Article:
Malaria control improves for vulnerable in Africa, but global progress off-track
WHO’s World Malaria Report 2016 reveals that children and pregnant women in sub-Saharan Africa have greater access to effective malaria control. Across the region, a steep increase in diagnostic testing for children and preventive treatment for pregnant women has been reported over the last 5 years. Among all populations at risk of malaria, the use of insecticide-treated nets has expanded rapidly.
But in many countries in the region, substantial gaps in programme coverage remain. Funding shortfalls and fragile health systems are undermining overall progress, jeopardizing the attainment of global targets.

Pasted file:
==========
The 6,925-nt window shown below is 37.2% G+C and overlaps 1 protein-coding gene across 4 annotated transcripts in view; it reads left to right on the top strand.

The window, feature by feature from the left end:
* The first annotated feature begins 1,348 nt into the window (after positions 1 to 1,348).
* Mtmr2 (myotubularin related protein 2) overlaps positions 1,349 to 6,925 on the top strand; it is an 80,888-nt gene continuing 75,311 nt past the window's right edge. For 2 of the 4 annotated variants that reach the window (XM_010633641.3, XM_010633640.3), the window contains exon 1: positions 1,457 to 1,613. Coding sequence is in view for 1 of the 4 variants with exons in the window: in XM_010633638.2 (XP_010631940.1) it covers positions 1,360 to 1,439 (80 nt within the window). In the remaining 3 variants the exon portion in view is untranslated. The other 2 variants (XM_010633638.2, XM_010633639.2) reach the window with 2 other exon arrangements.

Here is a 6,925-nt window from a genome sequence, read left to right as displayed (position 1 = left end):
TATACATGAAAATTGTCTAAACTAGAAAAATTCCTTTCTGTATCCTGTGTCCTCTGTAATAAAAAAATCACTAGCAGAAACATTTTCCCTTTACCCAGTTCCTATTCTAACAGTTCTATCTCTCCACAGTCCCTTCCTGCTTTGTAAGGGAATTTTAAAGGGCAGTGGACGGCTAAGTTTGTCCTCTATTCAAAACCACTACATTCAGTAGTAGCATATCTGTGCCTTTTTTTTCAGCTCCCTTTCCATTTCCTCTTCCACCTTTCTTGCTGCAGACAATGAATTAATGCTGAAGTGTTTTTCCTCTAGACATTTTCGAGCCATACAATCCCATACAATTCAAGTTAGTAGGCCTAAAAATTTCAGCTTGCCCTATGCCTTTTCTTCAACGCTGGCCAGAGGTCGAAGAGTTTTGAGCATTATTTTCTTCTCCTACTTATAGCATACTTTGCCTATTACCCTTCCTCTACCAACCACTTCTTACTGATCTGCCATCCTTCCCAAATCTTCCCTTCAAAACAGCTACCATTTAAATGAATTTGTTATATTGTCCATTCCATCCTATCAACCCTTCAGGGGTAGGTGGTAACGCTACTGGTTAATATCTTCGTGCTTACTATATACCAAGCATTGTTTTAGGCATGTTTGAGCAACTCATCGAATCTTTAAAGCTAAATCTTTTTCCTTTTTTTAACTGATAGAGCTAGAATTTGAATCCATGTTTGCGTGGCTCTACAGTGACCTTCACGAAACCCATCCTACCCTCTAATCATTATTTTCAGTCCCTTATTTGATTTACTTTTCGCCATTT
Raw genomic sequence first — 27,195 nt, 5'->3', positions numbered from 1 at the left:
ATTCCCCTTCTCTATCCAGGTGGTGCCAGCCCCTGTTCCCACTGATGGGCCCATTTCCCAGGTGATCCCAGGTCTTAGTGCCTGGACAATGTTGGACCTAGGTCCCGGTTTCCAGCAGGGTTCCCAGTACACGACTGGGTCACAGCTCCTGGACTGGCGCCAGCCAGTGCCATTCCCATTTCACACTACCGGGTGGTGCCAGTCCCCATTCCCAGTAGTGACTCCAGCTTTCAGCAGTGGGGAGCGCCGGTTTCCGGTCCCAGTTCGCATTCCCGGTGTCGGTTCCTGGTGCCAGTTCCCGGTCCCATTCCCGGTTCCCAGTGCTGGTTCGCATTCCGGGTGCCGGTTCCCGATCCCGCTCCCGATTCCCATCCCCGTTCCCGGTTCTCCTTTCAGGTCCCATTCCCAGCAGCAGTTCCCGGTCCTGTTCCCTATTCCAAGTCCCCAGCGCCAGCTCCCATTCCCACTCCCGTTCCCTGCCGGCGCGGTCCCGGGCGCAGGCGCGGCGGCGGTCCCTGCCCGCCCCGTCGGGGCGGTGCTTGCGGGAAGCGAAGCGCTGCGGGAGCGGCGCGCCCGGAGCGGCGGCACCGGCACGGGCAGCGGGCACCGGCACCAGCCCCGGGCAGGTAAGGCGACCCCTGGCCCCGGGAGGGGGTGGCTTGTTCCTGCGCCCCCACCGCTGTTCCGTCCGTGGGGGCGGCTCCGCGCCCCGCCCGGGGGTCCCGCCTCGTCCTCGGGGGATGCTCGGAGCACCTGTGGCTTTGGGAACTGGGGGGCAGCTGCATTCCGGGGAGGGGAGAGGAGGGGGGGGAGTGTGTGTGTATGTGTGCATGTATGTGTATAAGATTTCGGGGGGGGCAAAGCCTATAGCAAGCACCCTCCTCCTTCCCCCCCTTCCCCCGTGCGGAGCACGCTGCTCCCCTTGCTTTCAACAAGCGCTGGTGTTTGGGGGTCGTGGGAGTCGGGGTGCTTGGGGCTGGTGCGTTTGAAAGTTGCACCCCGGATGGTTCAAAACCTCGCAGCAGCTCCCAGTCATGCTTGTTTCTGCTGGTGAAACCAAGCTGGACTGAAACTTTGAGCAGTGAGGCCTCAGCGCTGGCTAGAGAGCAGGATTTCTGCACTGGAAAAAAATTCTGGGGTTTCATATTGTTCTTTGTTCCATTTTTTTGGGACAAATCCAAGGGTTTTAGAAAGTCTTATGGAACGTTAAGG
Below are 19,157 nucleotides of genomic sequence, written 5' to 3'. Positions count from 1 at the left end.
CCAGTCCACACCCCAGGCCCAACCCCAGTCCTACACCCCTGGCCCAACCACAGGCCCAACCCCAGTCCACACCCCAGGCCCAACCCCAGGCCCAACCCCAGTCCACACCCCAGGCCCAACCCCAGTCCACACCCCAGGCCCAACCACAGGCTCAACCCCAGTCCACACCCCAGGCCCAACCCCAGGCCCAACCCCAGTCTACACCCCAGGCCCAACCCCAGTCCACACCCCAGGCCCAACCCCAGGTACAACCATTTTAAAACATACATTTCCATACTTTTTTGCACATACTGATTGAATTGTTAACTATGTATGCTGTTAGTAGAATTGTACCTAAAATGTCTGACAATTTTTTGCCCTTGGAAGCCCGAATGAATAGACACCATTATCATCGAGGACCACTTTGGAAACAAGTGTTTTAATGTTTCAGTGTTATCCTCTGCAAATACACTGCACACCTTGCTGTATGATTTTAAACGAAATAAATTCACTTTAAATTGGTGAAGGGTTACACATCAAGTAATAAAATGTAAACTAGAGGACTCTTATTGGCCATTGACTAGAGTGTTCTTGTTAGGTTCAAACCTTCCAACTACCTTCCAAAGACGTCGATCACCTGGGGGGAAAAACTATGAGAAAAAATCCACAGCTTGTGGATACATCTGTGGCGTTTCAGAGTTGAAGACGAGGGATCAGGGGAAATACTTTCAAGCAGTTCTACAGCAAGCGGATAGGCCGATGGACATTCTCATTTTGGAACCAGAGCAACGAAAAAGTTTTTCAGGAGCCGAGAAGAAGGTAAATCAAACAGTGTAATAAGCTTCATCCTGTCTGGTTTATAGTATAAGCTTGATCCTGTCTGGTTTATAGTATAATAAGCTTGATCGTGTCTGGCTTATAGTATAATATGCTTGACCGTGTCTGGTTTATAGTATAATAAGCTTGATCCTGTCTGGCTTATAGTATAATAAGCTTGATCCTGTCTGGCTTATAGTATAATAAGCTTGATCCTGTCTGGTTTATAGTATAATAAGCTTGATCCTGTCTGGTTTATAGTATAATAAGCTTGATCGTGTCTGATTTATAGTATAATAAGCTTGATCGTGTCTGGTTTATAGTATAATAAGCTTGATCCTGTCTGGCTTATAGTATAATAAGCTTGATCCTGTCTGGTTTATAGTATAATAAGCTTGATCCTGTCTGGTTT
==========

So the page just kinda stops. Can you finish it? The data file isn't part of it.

The 2016 report draws on data from 91 countries and areas with ongoing malaria transmission. The information is supplemented by data from national household surveys and databases held by other organizations.
This year's report tracks progress towards the 2020 malaria goals of the "Global Technical Strategy for Malaria 2016-2030". It offers an in-depth analysis of trends in malaria control and elimination at global, regional and country levels.
For the WHO press release and further information, visit the WHO website.